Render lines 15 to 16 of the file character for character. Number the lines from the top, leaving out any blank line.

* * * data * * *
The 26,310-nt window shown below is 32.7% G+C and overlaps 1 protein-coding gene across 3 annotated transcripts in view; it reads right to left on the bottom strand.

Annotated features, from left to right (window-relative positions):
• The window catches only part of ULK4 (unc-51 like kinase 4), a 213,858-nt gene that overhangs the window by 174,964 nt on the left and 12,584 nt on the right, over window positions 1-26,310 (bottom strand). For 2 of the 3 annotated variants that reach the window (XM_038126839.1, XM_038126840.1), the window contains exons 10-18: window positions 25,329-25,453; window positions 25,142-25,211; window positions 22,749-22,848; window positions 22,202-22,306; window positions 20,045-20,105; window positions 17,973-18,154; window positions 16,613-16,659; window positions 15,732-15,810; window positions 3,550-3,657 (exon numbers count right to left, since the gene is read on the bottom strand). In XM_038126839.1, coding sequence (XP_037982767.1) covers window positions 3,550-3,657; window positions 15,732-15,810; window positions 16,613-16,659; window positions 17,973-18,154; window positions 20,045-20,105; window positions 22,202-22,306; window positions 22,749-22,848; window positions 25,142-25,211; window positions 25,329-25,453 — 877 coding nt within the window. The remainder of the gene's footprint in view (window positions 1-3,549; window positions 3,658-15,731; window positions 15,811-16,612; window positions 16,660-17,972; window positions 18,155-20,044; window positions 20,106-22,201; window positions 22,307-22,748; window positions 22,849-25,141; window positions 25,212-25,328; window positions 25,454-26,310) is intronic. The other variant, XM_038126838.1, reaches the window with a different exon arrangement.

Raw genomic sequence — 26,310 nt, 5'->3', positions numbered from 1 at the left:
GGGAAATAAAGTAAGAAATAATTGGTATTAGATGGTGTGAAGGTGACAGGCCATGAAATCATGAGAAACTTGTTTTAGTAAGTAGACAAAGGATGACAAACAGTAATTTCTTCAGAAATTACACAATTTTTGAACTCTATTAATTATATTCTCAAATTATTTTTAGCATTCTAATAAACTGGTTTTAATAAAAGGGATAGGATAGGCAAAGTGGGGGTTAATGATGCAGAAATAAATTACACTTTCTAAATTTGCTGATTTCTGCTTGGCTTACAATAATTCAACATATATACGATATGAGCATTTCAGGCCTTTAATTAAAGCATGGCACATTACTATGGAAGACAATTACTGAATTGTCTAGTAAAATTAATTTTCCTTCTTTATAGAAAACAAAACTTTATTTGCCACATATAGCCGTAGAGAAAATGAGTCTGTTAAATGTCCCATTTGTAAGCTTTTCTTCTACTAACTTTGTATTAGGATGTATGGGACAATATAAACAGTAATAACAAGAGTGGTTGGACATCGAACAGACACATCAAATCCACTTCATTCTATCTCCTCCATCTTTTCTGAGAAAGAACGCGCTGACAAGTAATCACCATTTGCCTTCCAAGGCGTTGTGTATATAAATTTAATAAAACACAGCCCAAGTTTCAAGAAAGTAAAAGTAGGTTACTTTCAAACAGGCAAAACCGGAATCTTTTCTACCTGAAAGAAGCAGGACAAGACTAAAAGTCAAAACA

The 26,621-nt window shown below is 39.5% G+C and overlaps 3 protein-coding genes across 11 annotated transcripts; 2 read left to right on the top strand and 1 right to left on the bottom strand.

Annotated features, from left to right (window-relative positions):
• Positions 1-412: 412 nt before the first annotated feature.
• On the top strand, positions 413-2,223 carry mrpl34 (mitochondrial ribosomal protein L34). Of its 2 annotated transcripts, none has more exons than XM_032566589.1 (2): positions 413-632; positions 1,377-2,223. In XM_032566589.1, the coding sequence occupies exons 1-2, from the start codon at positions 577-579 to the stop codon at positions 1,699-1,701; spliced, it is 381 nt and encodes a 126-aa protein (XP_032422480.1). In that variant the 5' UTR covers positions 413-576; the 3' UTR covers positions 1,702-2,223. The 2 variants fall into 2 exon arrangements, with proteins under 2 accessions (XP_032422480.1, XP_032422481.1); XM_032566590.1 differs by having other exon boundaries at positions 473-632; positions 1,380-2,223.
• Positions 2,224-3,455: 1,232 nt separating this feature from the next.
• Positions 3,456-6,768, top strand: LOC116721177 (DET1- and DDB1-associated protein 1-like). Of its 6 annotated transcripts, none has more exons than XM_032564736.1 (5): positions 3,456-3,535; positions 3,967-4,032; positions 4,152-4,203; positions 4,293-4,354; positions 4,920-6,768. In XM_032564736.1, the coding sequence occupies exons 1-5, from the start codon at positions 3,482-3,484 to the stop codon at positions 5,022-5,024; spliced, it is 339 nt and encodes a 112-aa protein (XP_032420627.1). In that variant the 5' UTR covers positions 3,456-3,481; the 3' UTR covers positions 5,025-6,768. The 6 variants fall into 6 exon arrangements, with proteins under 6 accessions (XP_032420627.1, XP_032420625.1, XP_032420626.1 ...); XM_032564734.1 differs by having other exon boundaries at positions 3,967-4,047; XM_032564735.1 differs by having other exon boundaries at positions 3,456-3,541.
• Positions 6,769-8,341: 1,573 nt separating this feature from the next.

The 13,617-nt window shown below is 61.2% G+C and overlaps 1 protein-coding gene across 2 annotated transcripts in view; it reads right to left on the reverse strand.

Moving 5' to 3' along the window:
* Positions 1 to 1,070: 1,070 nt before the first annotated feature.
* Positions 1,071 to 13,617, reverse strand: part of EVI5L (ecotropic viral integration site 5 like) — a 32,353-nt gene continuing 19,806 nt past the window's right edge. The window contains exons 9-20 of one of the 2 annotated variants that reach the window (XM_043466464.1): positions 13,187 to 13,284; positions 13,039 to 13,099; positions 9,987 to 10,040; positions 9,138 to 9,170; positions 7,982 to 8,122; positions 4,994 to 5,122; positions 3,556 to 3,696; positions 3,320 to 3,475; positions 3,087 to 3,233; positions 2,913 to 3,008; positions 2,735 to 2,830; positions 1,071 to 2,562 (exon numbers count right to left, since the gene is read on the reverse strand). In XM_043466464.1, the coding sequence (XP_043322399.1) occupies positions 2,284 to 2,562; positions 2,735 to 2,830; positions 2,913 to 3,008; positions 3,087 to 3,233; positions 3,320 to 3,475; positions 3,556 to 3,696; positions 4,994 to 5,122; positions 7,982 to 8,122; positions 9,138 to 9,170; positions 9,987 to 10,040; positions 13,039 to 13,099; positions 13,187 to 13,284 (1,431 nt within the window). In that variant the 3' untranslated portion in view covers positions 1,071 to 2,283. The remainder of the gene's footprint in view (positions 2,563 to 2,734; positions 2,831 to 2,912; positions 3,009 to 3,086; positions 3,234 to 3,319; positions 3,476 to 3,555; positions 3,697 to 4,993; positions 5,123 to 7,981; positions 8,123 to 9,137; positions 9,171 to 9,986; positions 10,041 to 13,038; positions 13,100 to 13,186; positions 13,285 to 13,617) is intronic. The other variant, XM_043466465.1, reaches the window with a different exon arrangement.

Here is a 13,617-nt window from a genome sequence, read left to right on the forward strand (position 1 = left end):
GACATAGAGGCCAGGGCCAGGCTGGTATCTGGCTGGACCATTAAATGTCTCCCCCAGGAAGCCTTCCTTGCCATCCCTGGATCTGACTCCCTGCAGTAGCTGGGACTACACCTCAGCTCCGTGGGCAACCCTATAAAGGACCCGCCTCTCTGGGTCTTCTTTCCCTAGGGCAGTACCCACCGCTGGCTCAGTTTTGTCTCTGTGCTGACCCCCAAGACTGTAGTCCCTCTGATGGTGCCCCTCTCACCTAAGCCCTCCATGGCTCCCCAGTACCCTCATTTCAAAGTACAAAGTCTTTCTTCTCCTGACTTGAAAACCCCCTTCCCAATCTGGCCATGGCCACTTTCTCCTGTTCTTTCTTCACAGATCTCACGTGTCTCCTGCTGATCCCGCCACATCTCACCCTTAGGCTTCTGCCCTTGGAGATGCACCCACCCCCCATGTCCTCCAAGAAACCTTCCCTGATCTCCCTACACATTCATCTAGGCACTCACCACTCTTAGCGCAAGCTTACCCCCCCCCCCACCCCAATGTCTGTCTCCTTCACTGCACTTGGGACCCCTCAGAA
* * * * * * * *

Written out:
* Positions 1 to 1,070: 1,070 nt before the first annotated feature.
* Positions 1,071 to 13,617, reverse strand: part of EVI5L (ecotropic viral integration site 5 like) — a 32,353-nt gene continuing 19,806 nt past the window's right edge. The window contains exons 9-20 of one of the 2 annotated variants that reach the window (XM_043466464.1): positions 13,187 to 13,284; positions 13,039 to 13,099; positions 9,987 to 10,040; positions 9,138 to 9,170; positions 7,982 to 8,122; positions 4,994 to 5,122; positions 3,556 to 3,696; positions 3,320 to 3,475; positions 3,087 to 3,233; positions 2,913 to 3,008; positions 2,735 to 2,830; positions 1,071 to 2,562 (exon numbers count right to left, since the gene is read on the reverse strand). In XM_043466464.1, the coding sequence (XP_043322399.1) occupies positions 2,284 to 2,562; positions 2,735 to 2,830; positions 2,913 to 3,008; positions 3,087 to 3,233; positions 3,320 to 3,475; positions 3,556 to 3,696; positions 4,994 to 5,122; positions 7,982 to 8,122; positions 9,138 to 9,170; positions 9,987 to 10,040; positions 13,039 to 13,099; positions 13,187 to 13,284 (1,431 nt within the window). In that variant the 3' untranslated portion in view covers positions 1,071 to 2,283. The remainder of the gene's footprint in view (positions 2,563 to 2,734; positions 2,831 to 2,912; positions 3,009 to 3,086; positions 3,234 to 3,319; positions 3,476 to 3,555; positions 3,697 to 4,993; positions 5,123 to 7,981; positions 8,123 to 9,137; positions 9,171 to 9,986; positions 10,041 to 13,038; positions 13,100 to 13,186; positions 13,285 to 13,617) is intronic. The other variant, XM_043466465.1, reaches the window with a different exon arrangement.